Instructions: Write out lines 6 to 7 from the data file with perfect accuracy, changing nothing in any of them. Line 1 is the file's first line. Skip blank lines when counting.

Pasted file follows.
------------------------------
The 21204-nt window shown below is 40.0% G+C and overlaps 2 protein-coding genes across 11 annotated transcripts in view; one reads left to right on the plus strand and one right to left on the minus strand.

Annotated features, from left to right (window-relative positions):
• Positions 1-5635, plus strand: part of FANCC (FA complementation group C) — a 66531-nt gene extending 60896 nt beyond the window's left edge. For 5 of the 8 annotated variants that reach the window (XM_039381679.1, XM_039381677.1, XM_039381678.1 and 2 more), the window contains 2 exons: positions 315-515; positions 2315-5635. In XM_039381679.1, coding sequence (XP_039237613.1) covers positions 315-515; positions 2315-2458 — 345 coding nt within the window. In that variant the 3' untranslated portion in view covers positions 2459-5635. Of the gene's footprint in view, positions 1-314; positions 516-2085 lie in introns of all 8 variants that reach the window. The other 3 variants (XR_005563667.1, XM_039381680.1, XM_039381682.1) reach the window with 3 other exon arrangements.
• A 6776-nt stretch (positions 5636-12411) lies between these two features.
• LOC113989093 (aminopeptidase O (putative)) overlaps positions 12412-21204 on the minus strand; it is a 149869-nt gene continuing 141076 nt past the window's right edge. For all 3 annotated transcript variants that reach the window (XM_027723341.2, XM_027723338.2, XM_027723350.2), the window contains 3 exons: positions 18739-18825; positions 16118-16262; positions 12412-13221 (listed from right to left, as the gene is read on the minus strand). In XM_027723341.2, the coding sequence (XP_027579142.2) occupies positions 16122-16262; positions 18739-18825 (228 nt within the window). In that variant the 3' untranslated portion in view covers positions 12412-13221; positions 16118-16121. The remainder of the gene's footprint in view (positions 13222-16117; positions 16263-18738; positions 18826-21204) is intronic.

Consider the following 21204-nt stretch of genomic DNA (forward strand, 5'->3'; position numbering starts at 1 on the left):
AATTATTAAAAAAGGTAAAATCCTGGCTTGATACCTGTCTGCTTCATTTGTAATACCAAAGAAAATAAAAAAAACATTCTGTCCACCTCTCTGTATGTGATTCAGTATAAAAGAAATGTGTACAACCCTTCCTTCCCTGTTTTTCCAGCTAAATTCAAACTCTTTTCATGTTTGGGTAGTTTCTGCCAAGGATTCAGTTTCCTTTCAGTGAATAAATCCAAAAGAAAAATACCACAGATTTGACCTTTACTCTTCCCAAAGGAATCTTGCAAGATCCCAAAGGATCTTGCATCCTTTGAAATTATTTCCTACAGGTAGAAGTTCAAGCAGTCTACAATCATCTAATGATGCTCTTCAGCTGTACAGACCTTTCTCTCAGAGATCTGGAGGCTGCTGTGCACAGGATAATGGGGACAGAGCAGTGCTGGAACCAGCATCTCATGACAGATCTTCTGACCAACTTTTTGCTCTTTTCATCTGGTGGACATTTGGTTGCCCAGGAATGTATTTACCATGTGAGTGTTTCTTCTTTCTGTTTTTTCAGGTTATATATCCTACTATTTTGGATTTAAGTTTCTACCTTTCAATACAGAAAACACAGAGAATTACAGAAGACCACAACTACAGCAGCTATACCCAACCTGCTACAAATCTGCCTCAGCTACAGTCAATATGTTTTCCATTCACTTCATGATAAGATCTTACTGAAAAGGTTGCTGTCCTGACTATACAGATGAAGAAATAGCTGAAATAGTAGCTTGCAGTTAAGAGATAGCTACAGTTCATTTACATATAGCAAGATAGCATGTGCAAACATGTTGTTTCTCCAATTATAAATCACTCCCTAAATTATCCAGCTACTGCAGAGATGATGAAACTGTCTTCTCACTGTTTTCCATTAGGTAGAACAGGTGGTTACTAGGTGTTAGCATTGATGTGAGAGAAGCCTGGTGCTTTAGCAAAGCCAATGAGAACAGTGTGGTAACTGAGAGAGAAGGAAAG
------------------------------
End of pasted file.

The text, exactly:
Consider the following 21204-nt stretch of genomic DNA (forward strand, 5'->3'; position numbering starts at 1 on the left):
AATTATTAAAAAAGGTAAAATCCTGGCTTGATACCTGTCTGCTTCATTTGTAATACCAAAGAAAATAAAAAAAACATTCTGTCCACCTCTCTGTATGTGATTCAGTATAAAAGAAATGTGTACAACCCTTCCTTCCCTGTTTTTCCAGCTAAATTCAAACTCTTTTCATGTTTGGGTAGTTTCTGCCAAGGATTCAGTTTCCTTTCAGTGAATAAATCCAAAAGAAAAATACCACAGATTTGACCTTTACTCTTCCCAAAGGAATCTTGCAAGATCCCAAAGGATCTTGCATCCTTTGAAATTATTTCCTACAGGTAGAAGTTCAAGCAGTCTACAATCATCTAATGATGCTCTTCAGCTGTACAGACCTTTCTCTCAGAGATCTGGAGGCTGCTGTGCACAGGATAATGGGGACAGAGCAGTGCTGGAACCAGCATCTCATGACAGATCTTCTGACCAACTTTTTGCTCTTTTCATCTGGTGGACATTTGGTTGCCCAGGAATGTATTTACCATGTGAGTGTTTCTTCTTTCTGTTTTTTCAGGTTATATATCCTACTATTTTGGATTTAAGTTTCTACCTTTCAATACAGAAAACACAGAGAATTACAGAAGACCACAACTACAGCAGCTATACCCAACCTGCTACAAATCTGCCTCAGCTACAGTCAATATGTTTTCCATTCACTTCATGATAAGATCTTACTGAAAAGGTTGCTGTCCTGACTATACAGATGAAGAAATAGCTGAAATAGTAGCTTGCAGTTAAGAGATAGCTACAGTTCATTTACATATAGCAAGATAGCATGTGCAAACATGTTGTTTCTCCAATTATAAATCACTCCCTAAATTATCCAGCTACTGCAGAGATGATGAAACTGTCTTCTCACTGTTTTCCATTAGGTAGAACAGGTGGTTACTAGGTGTTAGCATTGATGTGAGAGAAGCCTGGTGCTTTAGCAAAGCCAATGAGAACAGTGTGGTAACTGAGAGAGAAGGAAAG